13 years of British government under Labour
Britain's Labour party has been in power for 13 years, first under Tony Blair and then, from 2007, under Gordon Brown. Here are some key dates:
- May 2, 1997: Blair leads Labour to a landslide general election victory over John Major's Conservatives after 18 years in opposition.
- April 10, 1998: Northern Ireland peace deal agreed after Blair plays key role in negotiations.
- September 2000: The government faces its first real domestic crisis as angry lorry drivers stage a series of protests against the level of fuel tax, forcing concessions from the government.
- June 8, 2001: Labour resoundingly wins second term in government at a general election delayed by a serious outbreak of foot-and-mouth disease.
- September 11, 2001: Al-Qaeda launches a string of attacks on the US killing thousands of people, including when the World Trade Center collapses in New York.
British troops are later sent to Afghanistan as part of a US-led effort against Al-Qaeda.
Blair has said the attacks fundamentally changed Britain and the US's view of the security risk posed by Iraqi dictator Saddam Hussein.
- March 20, 2003: British troops join US-led invasion of Iraq.
- July 18, 2003: Ministry of Defence weapons expert David Kelly found dead near his home with slashed wrists.
This came amid claims he was the source of a BBC report that a dossier saying Iraq had weapons of mass destruction which could be launched in 45 minutes had been "sexed up".
An official inquiry into Kelly's death later finds no-one could have known Kelly would take his own life and says the BBC's claim that the dossier had been "sexed up" was "unfounded".
- May 6, 2005: Blair's Labour wins a third consecutive general election for the first time in its history, but with a sharply reduced majority.
- July 6, 2005: London named host city for 2012 Olympics after lobbying from Blair.
- July 7, 2005: A total of 56 people killed when four British Islamist suicide bombers blow themselves up on London's public transport system.
- November 10, 2005: Blair suffers his first-ever defeat in the House of Commons over pre-charge detention for terrorism suspects, amid growing calls from some backbenchers for him to resign.
- September 7, 2006: Blair says he will leave office within the next 12 months but fails to give a precise date, amid intense pressure from allies of his long-time rival and finance minister Gordon Brown.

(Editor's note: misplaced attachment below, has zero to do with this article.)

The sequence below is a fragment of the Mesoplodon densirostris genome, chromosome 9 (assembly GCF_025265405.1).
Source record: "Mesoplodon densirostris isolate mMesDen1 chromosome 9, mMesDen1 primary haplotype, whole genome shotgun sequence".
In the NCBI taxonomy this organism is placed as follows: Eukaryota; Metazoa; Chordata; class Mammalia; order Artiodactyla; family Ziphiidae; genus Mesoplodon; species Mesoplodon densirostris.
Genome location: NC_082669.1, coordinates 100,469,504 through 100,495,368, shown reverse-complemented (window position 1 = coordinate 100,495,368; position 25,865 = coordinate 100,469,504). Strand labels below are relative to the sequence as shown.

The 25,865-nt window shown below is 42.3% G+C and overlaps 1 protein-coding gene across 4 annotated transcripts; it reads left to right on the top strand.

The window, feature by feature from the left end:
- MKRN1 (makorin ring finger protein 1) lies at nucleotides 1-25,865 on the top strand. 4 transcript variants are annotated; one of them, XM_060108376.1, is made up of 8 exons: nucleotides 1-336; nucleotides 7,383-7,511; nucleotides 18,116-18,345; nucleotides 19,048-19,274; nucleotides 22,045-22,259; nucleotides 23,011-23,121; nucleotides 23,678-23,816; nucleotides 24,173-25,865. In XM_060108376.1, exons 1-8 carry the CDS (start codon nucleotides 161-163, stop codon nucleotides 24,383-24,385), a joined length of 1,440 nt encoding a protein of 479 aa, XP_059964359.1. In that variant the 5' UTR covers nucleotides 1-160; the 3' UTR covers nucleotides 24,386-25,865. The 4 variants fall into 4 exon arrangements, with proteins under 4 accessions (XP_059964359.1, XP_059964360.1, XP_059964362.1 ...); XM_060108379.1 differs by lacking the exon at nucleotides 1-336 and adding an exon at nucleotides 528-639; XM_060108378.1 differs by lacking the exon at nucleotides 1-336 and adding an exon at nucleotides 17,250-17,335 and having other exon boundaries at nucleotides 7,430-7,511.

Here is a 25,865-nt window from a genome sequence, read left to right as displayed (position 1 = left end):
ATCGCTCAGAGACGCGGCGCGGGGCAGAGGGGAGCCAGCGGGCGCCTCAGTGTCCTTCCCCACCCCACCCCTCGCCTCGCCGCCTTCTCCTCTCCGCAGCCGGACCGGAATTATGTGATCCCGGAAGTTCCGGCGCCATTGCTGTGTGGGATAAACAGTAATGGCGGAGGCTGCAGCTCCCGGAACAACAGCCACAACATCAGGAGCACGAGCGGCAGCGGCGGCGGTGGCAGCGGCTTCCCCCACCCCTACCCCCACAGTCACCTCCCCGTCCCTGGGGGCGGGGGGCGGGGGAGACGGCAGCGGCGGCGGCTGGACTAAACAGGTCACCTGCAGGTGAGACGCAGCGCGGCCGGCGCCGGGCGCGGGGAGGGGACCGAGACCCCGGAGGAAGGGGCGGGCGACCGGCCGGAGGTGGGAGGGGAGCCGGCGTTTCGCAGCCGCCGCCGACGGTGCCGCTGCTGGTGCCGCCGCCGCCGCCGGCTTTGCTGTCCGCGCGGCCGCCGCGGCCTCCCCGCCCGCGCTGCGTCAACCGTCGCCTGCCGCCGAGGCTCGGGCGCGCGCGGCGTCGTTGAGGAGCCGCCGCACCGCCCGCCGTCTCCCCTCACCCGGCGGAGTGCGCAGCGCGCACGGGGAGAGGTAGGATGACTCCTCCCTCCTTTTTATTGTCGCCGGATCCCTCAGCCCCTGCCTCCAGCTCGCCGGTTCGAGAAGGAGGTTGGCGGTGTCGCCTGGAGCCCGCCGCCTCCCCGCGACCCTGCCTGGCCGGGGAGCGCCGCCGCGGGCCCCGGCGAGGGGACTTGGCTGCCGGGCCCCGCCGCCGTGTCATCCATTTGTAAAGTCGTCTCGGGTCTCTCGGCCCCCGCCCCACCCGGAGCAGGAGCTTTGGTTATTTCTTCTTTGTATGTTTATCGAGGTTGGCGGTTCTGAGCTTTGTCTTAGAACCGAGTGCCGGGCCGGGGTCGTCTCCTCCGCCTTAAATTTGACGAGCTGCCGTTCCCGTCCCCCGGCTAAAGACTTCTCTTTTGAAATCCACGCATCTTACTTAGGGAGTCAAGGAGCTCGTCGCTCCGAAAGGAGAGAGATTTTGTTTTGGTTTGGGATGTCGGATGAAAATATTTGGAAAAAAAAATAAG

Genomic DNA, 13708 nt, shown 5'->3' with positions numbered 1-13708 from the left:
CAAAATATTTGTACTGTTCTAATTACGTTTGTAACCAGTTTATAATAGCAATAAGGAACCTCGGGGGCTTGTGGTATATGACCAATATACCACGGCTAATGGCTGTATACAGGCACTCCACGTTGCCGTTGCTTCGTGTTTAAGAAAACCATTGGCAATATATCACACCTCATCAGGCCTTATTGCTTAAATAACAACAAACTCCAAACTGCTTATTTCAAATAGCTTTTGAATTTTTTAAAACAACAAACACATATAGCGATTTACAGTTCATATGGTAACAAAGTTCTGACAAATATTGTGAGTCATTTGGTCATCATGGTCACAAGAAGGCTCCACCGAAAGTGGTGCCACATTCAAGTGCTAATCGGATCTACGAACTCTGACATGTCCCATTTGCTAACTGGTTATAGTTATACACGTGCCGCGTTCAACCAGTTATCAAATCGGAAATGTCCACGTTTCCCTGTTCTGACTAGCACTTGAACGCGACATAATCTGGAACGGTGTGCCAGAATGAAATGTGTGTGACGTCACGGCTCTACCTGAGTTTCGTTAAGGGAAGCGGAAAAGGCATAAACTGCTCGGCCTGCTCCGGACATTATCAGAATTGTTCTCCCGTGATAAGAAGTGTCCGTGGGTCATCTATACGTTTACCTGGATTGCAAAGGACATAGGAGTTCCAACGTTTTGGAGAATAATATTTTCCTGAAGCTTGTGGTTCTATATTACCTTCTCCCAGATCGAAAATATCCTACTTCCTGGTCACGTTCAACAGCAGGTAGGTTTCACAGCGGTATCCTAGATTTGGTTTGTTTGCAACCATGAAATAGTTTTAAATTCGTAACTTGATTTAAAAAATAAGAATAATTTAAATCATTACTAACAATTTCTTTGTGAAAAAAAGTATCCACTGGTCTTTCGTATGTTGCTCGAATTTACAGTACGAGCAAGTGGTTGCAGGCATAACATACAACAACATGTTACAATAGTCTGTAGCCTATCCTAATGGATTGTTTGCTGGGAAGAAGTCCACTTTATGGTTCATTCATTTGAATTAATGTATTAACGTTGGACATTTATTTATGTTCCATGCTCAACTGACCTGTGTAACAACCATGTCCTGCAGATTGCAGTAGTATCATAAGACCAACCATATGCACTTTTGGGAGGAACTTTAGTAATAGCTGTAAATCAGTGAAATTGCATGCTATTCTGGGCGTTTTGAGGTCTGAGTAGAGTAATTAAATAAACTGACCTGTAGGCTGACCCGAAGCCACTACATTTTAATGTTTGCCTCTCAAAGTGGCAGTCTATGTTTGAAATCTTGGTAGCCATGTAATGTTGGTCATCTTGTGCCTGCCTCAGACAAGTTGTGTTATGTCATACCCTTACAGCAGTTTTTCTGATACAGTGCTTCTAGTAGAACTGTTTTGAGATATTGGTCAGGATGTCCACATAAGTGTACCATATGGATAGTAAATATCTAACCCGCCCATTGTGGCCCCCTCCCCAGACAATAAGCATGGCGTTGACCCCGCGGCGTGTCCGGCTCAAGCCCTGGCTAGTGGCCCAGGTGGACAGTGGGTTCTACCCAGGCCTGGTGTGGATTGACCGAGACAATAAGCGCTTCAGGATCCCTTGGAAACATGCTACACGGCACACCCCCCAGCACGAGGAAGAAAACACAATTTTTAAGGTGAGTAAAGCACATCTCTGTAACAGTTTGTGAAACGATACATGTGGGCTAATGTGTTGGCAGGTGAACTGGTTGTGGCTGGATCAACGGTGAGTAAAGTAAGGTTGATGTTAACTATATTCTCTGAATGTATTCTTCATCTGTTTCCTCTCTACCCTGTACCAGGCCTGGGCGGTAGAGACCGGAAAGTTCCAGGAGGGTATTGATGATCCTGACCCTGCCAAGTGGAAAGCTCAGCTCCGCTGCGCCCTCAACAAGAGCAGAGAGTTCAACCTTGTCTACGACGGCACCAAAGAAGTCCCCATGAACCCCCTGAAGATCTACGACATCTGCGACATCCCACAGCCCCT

In May 2007, he announces he will leave Downing Street on June 27.
- June 27, 2007: After ten years in office, Blair leaves Downing Street to make way for Brown, his authority weakened by the fallout from the 2003 Iraq war.
Brown initially performs well, handling a series of crises including foiled car bombings in London solidly.
- October 6, 2007: Following weeks of speculation, Brown rules out a snap general election amid falling opinion polls.
- May 2008: Labour suffers a string of damaging defeats in local, London and by-elections.
- October 8, 2008: As the global financial crisis hits, government announces package of measures that makes 400 billion pounds of fresh money available for banks.
- October 13, 2008: Amid plunging markets, Brown's government announces plans to part-nationalise Royal Bank of Scotland, Lloyds TSB and HBOS by pumping 37 billion pounds into them.
- January 23, 2009: Official figures show Britain has entered recession.
- April 2, 2009: Brown hosts G20 summit in London, where world leaders agree emergency measures to tackle the financial crisis.
- June 4, 2009: After more bad election results, a member of Brown's Cabinet, James Purnell, resigns and calls for him to quit as well.
Although several other ministers resign, Brown survives despite talk of a leadership challenge, the most serious of a string of threats to his premiership.
- January 26, 2010: Official data shows Britain has emerged from recession.
- April 6: Election called for May 6. New parliament to meet May 18, with the Queen's Speech -- when the new government's legislative plans are ceremonially announced -- set for May 25.
© 2010 AFP